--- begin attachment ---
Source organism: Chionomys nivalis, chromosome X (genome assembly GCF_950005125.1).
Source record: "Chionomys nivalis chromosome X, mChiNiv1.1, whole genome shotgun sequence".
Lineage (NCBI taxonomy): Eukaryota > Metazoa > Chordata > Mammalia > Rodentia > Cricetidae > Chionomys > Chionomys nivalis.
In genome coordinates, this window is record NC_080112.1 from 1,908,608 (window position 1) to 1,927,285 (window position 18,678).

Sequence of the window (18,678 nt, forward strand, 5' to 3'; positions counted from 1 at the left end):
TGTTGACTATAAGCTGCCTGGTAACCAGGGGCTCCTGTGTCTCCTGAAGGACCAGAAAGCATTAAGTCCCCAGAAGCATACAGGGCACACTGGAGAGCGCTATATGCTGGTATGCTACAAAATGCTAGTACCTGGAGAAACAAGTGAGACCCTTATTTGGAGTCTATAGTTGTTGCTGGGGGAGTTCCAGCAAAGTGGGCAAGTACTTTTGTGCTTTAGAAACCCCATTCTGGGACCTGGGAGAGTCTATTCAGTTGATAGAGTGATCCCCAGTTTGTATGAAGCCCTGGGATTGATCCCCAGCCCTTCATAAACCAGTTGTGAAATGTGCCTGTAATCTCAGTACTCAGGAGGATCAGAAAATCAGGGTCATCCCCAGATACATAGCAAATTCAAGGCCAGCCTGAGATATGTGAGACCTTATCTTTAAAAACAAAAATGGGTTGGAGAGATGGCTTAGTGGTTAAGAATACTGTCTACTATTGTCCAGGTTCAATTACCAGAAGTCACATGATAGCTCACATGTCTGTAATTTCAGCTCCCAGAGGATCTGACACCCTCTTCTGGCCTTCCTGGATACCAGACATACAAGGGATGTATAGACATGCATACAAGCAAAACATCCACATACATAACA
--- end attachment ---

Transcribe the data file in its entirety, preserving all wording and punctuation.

Source organism: Chionomys nivalis, chromosome X (genome assembly GCF_950005125.1).
Source record: "Chionomys nivalis chromosome X, mChiNiv1.1, whole genome shotgun sequence".
Lineage (NCBI taxonomy): Eukaryota > Metazoa > Chordata > Mammalia > Rodentia > Cricetidae > Chionomys > Chionomys nivalis.
In genome coordinates, this window is record NC_080112.1 from 1,908,608 (window position 1) to 1,927,285 (window position 18,678).

Sequence of the window (18,678 nt, forward strand, 5' to 3'; positions counted from 1 at the left end):
TGTTGACTATAAGCTGCCTGGTAACCAGGGGCTCCTGTGTCTCCTGAAGGACCAGAAAGCATTAAGTCCCCAGAAGCATACAGGGCACACTGGAGAGCGCTATATGCTGGTATGCTACAAAATGCTAGTACCTGGAGAAACAAGTGAGACCCTTATTTGGAGTCTATAGTTGTTGCTGGGGGAGTTCCAGCAAAGTGGGCAAGTACTTTTGTGCTTTAGAAACCCCATTCTGGGACCTGGGAGAGTCTATTCAGTTGATAGAGTGATCCCCAGTTTGTATGAAGCCCTGGGATTGATCCCCAGCCCTTCATAAACCAGTTGTGAAATGTGCCTGTAATCTCAGTACTCAGGAGGATCAGAAAATCAGGGTCATCCCCAGATACATAGCAAATTCAAGGCCAGCCTGAGATATGTGAGACCTTATCTTTAAAAACAAAAATGGGTTGGAGAGATGGCTTAGTGGTTAAGAATACTGTCTACTATTGTCCAGGTTCAATTACCAGAAGTCACATGATAGCTCACATGTCTGTAATTTCAGCTCCCAGAGGATCTGACACCCTCTTCTGGCCTTCCTGGATACCAGACATACAAGGGATGTATAGACATGCATACAAGCAAAACATCCACATACATAACA